Jews throughout history have grown accustomed to hearing the warning signs that take longer for others to hear. And too many Jews today have alarm bells going off in their head about the state of the Labour Party.
This is a piece that I was asked to write for the Daily Mirror. The paper published a much shortened version in the end.
I thought I would publish the full one here:
My grandfather, Jack, served in the Second World War in the Far East. He was captured by the Japanese and held along with hundreds of thousands of others as a Prisoner of War. He was held in the infamous Changi and Kranji prisons in Singapore and used as a slave labourer on the construction of the Burma-Thailand Railway. After the war, he received a BEM for helping tackle an outbreak of cholera amongst other inmates with his limited medical skills.
He was also Jewish. He returned from the war and continued his life, settling with his family in a home in East Finchley, North London and building a successful business. Jack was clearly proud of two things. Being British and being Jewish.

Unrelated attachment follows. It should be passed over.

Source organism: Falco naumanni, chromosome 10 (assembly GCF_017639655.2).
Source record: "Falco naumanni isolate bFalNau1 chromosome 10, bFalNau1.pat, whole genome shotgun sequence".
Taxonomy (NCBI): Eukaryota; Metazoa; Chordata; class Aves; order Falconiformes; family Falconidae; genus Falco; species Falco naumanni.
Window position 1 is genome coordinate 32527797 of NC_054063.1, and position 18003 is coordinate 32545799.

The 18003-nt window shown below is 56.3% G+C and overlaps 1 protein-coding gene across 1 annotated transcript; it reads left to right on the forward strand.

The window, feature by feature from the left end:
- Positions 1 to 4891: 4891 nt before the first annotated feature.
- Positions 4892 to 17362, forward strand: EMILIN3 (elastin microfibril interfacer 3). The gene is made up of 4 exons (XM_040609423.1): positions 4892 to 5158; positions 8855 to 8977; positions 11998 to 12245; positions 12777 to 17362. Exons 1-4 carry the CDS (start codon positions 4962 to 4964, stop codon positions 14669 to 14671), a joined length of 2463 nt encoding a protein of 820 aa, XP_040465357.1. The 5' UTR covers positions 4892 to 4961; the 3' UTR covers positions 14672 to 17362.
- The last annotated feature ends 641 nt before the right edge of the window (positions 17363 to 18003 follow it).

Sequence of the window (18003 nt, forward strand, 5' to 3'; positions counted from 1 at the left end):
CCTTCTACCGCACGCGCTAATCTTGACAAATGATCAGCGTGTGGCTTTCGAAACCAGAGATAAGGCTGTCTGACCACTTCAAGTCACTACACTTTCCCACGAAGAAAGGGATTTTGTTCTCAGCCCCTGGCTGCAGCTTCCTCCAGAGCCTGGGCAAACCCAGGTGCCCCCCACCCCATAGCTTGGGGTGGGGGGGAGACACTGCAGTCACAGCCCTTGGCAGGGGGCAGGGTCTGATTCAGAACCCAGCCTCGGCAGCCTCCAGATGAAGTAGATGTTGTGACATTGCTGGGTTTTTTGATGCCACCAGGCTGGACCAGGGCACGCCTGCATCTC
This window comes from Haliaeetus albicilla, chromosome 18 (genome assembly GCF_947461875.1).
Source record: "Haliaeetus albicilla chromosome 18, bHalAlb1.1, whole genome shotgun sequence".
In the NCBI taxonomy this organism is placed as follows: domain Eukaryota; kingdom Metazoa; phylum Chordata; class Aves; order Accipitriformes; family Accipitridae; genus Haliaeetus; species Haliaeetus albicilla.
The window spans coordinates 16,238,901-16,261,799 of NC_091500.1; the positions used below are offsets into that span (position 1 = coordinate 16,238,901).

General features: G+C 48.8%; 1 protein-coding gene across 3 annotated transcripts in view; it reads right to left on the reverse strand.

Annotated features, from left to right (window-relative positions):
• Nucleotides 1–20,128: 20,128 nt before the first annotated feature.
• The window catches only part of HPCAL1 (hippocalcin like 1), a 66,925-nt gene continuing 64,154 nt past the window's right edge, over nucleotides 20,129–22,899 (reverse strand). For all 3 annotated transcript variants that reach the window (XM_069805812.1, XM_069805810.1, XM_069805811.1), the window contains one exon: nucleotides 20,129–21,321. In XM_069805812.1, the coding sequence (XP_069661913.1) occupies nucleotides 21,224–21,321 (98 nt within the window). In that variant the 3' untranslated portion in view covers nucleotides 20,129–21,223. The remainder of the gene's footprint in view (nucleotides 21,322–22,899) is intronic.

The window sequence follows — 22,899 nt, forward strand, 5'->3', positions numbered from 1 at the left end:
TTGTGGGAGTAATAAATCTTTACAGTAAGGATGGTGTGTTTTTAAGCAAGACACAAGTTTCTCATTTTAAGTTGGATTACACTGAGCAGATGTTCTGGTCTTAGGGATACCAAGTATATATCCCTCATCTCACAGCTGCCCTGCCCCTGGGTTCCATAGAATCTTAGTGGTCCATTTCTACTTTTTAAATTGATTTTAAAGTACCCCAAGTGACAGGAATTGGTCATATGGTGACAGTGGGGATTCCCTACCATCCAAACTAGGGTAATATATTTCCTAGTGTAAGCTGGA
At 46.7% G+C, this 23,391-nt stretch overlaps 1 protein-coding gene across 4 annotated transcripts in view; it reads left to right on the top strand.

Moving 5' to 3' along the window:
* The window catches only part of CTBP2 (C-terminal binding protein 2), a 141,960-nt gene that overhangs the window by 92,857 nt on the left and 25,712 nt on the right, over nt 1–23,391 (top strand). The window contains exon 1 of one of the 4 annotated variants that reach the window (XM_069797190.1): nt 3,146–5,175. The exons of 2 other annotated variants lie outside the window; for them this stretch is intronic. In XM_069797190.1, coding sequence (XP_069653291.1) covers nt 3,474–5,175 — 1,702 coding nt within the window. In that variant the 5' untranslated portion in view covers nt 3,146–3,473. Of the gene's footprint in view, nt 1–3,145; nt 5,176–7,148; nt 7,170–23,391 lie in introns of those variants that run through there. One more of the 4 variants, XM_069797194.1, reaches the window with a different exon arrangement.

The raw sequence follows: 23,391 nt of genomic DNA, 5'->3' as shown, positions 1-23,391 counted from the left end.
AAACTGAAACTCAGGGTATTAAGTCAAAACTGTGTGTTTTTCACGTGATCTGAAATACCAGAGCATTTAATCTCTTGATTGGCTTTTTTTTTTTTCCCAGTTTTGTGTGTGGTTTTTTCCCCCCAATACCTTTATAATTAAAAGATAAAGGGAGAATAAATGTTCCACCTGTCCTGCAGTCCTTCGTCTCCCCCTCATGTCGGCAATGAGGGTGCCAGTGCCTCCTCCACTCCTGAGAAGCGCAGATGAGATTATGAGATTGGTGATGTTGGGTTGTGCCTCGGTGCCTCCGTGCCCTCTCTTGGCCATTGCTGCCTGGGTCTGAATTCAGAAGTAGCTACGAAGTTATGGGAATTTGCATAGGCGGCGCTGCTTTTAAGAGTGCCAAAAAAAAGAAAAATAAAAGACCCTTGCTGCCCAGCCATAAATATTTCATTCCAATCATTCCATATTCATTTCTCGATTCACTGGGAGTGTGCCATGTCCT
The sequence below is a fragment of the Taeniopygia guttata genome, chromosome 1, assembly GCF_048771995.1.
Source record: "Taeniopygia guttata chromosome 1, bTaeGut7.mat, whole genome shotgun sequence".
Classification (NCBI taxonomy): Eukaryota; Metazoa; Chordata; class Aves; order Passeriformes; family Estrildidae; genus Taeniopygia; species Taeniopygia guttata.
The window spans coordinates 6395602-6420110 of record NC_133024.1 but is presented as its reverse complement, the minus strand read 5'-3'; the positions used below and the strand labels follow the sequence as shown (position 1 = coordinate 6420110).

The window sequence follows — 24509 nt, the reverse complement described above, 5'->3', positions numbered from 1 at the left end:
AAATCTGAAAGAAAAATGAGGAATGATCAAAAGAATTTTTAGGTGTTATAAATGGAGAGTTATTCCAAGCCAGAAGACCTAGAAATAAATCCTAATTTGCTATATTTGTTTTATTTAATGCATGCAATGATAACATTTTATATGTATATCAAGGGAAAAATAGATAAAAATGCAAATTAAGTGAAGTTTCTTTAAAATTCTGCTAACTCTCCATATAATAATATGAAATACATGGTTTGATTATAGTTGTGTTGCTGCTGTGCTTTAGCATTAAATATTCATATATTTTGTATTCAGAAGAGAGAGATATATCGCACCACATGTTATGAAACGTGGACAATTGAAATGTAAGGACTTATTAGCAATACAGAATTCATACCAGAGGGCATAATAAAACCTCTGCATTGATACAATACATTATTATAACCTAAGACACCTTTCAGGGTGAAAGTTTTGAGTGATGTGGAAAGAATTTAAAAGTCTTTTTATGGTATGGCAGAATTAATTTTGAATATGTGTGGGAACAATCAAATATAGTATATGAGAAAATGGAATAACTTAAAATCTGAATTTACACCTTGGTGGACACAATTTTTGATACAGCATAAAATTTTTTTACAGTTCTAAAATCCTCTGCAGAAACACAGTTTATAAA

My other grandfather Morris was born in Warsaw in Poland in 1901. He and his family had fled violent European antisemitism and made Britain their home. They were members of the Jewish Tailors and Tailoresses Trade Union of Great Britain — now part of the GMB Union.
I am proud of being a British Jew, and I am also proud to call myself a socialist. I have been a Labour Party member since I was a student in 2006 and for the last four years I have had the great honour of being elected to represent the people of West Hendon as an opposition Labour Councillor on Barnet Council in North West London.
I joined the party because I believe in a more fair and equal society. This belief is in part due to my upbringing in the Jewish community and my Jewish values. The Jewish values of Tikkun Olam [repairing the world] and Tzedek Tirdof [the pursuit of social justice] are central to me.
Since being an active member and later a councillor I have spoken to thousands upon thousands of residents whilst canvassing in Barnet. From more prosperous parts of Barnet to countless hours on the Grahame Park estate in Colindale. I constantly see first-hand how unequal this society is. And it is not good enough.